How does mood affect health?

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Louise Hay
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How does mood affect health?

When we are in a good mood, we feel full of energy, vital and healthy. Conversely, when we are in a bad mood, we have the feeling that there is something wrong with our body. Why does this happen?

Last update: May 13, 2020

We have spent decades wondering if diseases or various ailments can be related to our emotions and feelings. Only in recent times, however, some of the research has been devoted to analyzing how mood affects health.



It is known that pain depends to some extent on our perception, as well as our state of mind. Although the biological origin of some diseases is known, this does not allow us to fully explain them. It is in these cases that many professionals identify a possible psychological origin of the disease.

In this sense, it is less clear what the mechanisms by which mood affects health may be. The difficulty in clarifying these mechanisms lies in the fact that a wide range of social, cognitive, physiological and behavioral factors must be considered. In addition to this, it is necessary to understand if these mechanisms have a direct or indirect influence on the disease.

How mood affects health

Emotions can affect the physiological functioning of our body. There is a lot of evidence that negative emotions are linked to vulnerability, the duration of infections and healing processes.

This may be due to the fact that a positive mood is accompanied by the secretion of an antibody: secretory immunoglobin A. This substance protects us from the common cold, for example.

The mood, therefore, would increase or decrease the response of the immune system. It has been found that people who have a negative mental state or who deal with prolonged stress over time are more sensitive to cold or are less resistant to more serious illnesses.



The subjective state of health

Emotions not only directly determine physiological factors, but also condition our thoughts. It means that a negative mental state would facilitate the formation of negative thoughts that recognize and interpret physical symptoms as a health problem.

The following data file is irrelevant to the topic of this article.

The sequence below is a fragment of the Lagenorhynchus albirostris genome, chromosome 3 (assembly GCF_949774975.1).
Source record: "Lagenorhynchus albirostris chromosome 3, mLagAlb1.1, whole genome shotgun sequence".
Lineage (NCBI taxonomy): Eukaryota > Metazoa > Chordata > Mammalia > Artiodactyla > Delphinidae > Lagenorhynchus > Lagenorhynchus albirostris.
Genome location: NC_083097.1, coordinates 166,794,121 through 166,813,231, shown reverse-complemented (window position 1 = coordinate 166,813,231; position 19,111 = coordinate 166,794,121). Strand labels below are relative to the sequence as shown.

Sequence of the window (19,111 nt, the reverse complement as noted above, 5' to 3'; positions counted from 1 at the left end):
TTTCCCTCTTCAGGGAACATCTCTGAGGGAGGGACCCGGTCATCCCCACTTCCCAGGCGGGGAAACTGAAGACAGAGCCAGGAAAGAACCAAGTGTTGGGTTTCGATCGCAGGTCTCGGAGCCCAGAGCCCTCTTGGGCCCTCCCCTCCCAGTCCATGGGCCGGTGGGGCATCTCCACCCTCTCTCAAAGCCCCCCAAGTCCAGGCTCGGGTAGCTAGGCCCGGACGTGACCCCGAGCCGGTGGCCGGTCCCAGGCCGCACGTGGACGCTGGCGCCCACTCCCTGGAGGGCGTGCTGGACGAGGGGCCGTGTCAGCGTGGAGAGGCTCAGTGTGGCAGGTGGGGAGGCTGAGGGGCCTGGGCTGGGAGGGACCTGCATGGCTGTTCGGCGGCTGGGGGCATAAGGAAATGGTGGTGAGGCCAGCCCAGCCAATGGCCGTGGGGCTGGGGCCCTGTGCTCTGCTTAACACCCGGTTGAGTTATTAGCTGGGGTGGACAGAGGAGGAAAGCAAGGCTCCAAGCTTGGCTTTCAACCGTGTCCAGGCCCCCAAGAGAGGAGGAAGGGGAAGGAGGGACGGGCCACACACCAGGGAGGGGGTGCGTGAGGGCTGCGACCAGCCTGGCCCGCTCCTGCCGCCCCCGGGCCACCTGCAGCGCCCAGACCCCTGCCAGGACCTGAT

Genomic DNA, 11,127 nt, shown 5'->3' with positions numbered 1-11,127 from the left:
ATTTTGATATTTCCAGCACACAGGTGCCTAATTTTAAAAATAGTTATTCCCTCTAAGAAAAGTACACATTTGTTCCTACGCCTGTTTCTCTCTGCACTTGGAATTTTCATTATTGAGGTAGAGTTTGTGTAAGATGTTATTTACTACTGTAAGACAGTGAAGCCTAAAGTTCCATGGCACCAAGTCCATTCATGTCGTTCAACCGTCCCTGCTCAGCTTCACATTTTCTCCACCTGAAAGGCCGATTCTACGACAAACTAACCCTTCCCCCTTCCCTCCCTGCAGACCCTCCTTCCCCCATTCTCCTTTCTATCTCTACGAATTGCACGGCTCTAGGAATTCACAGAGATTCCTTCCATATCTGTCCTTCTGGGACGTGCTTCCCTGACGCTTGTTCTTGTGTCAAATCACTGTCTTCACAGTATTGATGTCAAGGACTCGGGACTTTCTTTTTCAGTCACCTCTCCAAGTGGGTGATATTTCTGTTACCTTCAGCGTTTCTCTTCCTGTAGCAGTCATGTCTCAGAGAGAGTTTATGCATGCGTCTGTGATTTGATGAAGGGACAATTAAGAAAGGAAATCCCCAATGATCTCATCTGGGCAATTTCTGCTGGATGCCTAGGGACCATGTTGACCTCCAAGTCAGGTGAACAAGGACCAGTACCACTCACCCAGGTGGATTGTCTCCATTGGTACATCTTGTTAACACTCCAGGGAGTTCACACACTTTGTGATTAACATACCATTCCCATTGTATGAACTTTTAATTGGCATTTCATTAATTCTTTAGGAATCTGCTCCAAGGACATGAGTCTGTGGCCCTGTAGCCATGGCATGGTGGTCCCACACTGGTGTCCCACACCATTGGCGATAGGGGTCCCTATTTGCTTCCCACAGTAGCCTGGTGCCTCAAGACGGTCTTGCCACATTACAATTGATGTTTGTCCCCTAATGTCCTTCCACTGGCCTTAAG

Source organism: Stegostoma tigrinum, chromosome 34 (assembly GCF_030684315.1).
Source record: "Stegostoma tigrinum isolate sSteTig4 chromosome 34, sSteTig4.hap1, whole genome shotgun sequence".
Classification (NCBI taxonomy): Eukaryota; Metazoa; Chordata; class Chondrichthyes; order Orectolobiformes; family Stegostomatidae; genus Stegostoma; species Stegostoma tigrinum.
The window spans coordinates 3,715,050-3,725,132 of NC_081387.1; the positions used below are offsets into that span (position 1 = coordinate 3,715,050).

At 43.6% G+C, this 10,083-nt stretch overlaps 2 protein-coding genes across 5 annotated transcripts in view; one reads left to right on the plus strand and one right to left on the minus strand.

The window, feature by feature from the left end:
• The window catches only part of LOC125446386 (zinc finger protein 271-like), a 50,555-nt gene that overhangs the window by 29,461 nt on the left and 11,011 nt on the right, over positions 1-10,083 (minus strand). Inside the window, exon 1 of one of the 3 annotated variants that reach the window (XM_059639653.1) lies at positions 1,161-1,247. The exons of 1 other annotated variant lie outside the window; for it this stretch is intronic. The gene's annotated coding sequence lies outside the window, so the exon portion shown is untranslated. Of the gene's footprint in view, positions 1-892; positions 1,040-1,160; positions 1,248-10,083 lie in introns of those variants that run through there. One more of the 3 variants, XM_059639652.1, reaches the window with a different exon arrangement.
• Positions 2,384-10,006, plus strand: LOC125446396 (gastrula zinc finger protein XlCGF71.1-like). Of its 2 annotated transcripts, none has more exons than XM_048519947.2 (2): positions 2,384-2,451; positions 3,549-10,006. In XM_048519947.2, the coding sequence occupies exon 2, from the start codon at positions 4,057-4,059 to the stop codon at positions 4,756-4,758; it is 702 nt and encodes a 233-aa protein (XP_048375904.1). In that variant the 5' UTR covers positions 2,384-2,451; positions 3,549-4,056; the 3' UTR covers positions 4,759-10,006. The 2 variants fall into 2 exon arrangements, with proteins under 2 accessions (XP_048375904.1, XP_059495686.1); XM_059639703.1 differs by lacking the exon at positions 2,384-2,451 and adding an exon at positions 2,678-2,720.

Numerous laboratory studies of how mood affects health showed that when participants were induced to be sad, they indicated a greater amount and severity of disease symptoms. This occurs because people with a negative mood are more attentive to their bodily sensations. Any sensation, therefore, even if slight, will be interpreted as a cause for concern.

The search for medical assistance

In relation to the above, one might think that people who are more attentive to the reactions of the body and to their health tend to consult a doctor before others. Studies in this regard, however, show the opposite.

It seems that people who are emotionally worse off feel less capable of engaging in health care behaviors and go to the doctor less. It is as if they think that nothing (or little) can be done to get better.

Furthermore, they can attribute symptoms to mood and postpone medical consultation. Conversely, when a person is emotionally better, they are more motivated to stay healthy and take care of themselves.

On the other hand, it seems that mood and seeking medical care are linked to the ability to deal with possible negative news. Going to the doctor means exposing yourself to a threat, as you may receive worrying news.


When the mood is positive, you can better manage the information received because you have more resources to do so.


Healthy behaviors

The mood, in addition to directly influencing the perception of the disease and the functioning of our body, also affects our behaviors.


In this sense, when we are in a bad mood, we tend to eat poorly, consume more alcohol, do less sports, etc. In the case of tobacco use, for example, most smokers say they use it to regulate or improve mood or to reduce stress.

In general, we can say that these behaviors are adopted with a regulatory function, that is to control in some way the influence of mood on health, to get better or to reduce negative feelings. There is no doubt that these behaviors are directly related to health.

It follows that if we increase unhealthy behaviors due to mood, our health will suffer both in the short and long term.


Mood and health: what to do?

In light of the above and knowing that negative emotions are inevitable, it is important to establish healthy habits.

These habits, although sometimes thwarted by our mood, will offset some of its negative effects. Moreover, even when the mood changes, if we have the right coping strategies, the suffering will be less as well as its effects.

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